People don’t want quick fixes? All the Latin and South American countries whose economies are centered around selling drugs to Americans may disagree with you. And anyone who looks at drug overdose data and sees that it’s mostly an American rather than a worldwide problem may also disagree with you. Of course psychiatrists have hugely contributed to this, but saying they “should” be the ones to look at themselves and question what they’re doing is pointless wishful thinking. There is no way they’ll give up riding the gravy train they’re on. So I hoped that psychiatry’s consumers may be willing to look at themselves and independently question what they’re doing and why. But that’s not happening either. Such open-minded self-analysis and taking responsibility for one’s lot in life seems to have no place in American culture anymore.
People don’t want quick fixes? All the Latin and South American countries whose economies are centered around selling drugs to Americans may disagree with you. And anyone who looks at drug overdose data and sees that it’s mostly an American rather than a worldwide problem may also disagree with you.
Of course psychiatrists have hugely contributed to this, but saying they “should” be the ones to look at themselves and question what they’re doing is pointless wishful thinking. There is no way they’ll give up riding the gravy train they’re on. So I hoped that psychiatry’s consumers may be willing to look at themselves and independently question what they’re doing and why. But that’s not happening either. Such open-minded self-analysis and taking responsibility for one’s lot in life seems to have no place in American culture anymore.
In another of my MIA articles, “How Psychiatry Evolved into a Religion”, I explain how/why psychiatrists transformed from therapists into drug pushers. I was in training and then was practicing psychiatry as this happened, so I was able to see and understand it. But at the very end of that article, I naively suggested that the American public would eventually turn against biological psychiatry, due to being enlightened by MIA and other truth-tellers.
Instead, psychiatry’s medical model has become more and more entrenched in our culture. So I came to the conclusion that the medical model (or what I prefer to call the ‘helplessness’ model) was able to catch on and strengthen because: The public fell in love with it so much (individuals, parents, teachers, disability lawyers, entertainers, etc.), that it created a huge demand for this product. People have been knocking down psychiatrists’ doors. Without that huge demand, biological psychiatry would have fizzled out, and psychiatry would have faded away.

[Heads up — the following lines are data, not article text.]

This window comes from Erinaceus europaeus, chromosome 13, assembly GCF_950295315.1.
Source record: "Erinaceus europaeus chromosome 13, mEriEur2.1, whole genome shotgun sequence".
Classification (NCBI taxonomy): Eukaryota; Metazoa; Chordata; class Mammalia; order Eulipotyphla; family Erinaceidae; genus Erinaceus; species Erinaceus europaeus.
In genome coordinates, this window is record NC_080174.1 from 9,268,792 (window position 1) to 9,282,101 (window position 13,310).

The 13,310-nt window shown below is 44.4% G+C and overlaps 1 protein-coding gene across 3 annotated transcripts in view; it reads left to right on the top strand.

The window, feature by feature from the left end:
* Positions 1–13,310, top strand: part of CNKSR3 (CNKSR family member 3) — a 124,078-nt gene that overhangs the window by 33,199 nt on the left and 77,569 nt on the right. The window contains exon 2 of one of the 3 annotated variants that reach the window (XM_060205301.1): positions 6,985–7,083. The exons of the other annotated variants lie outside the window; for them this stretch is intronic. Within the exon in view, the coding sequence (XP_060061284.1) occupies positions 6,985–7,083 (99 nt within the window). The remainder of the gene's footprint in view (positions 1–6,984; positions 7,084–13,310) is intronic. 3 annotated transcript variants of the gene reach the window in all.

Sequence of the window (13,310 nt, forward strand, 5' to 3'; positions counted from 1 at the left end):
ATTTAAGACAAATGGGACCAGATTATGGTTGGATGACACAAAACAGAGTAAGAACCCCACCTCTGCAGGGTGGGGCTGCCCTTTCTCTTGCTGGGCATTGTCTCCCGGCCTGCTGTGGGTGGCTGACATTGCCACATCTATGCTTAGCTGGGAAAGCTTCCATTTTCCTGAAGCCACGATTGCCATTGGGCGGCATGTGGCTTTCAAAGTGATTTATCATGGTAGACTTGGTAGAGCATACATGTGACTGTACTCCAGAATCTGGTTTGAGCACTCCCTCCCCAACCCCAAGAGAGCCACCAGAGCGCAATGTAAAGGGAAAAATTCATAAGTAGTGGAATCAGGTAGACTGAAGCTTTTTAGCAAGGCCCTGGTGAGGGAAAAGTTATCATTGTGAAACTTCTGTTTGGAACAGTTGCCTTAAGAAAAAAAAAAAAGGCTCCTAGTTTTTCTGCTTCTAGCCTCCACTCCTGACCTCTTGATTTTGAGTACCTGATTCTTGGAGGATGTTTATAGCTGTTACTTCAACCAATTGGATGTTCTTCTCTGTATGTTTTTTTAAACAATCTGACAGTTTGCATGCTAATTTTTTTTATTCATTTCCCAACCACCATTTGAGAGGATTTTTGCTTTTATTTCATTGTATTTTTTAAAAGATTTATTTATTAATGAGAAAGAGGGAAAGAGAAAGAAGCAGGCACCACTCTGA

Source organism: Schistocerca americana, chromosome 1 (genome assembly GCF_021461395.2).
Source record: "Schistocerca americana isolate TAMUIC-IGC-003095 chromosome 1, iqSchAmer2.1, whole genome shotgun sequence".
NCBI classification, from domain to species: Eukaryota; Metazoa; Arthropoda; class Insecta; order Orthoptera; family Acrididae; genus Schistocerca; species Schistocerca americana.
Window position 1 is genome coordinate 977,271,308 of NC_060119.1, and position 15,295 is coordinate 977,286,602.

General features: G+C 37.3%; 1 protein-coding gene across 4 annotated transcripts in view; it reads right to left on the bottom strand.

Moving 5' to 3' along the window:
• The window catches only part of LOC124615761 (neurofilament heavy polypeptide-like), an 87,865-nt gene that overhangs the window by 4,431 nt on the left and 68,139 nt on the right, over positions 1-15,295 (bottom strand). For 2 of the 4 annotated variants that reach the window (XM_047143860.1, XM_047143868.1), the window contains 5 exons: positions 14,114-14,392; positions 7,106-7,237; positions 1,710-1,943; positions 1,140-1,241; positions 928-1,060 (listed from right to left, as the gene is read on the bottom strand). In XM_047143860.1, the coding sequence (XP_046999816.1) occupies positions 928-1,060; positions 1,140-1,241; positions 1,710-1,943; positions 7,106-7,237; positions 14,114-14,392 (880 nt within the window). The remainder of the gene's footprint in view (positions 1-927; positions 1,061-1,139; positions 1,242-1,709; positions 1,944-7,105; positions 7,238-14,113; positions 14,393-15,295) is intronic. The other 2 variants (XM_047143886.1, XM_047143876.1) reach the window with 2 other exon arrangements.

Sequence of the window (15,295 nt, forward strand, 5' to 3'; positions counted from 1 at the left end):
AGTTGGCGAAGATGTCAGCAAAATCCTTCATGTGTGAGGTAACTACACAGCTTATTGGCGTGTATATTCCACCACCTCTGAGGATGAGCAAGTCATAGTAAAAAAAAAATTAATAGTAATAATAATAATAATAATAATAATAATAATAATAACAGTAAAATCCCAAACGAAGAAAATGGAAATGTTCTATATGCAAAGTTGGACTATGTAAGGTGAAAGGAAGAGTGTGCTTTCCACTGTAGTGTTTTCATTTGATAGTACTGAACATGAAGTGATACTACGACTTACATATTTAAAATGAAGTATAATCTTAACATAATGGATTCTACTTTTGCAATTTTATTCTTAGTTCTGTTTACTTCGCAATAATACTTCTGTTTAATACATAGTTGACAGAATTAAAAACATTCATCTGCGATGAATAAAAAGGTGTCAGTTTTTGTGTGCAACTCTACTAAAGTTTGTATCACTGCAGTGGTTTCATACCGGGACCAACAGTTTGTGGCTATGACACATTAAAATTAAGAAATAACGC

This helplessness model became wildly popular in other areas too: For example, people used to change their eating and exercise habits in order to address developing health issues like elevated blood sugar, cholesterol, blood pressure, and weight. But now they are told, and gladly believe (because it’s convenient), that these issues are genetic and thus out of their control and thus better dealt with by taking pills right away.
So unfortunately, the helplessness model, by telling people what they want to hear (what they wish was true), is likely here to stay for a long time. It’s the same way that religions were able to succeed and last so long.
To all who disagree:
I’m not denying the powerful influence of all of society’s institutions teaming up to promote the medical model. I’m just suggesting that there is another, important missing-piece to the puzzle that’s never brought out into the open and explored at MIA.
To people who say there are sometimes no other options besides psychiatry, I ask: How did people cope with their problems before biological psychiatry offered its “cures”? After a short period of being overwhelmed by emotion, they reached out to friends, family, or local churches/synagogues for support. They strategized plans to recover and regroup. They threw themselves into their jobs, or creative/physical outlets, or some purposeful life goal. Today we still see people choosing to do such things in the movies we watch, so we know that there are other options.
And via movies such as ‘One Flew Over the Cuckoo’s Nest’, books, and children’s stories, we’ve all been exposed to the dark, tortuous horrors that psychiatry embodies, such as incarceration, ECT, and lobotomy. So when people choose the psychiatry option, they must be repressing their awareness of this, because it doesn’t work for them to face it.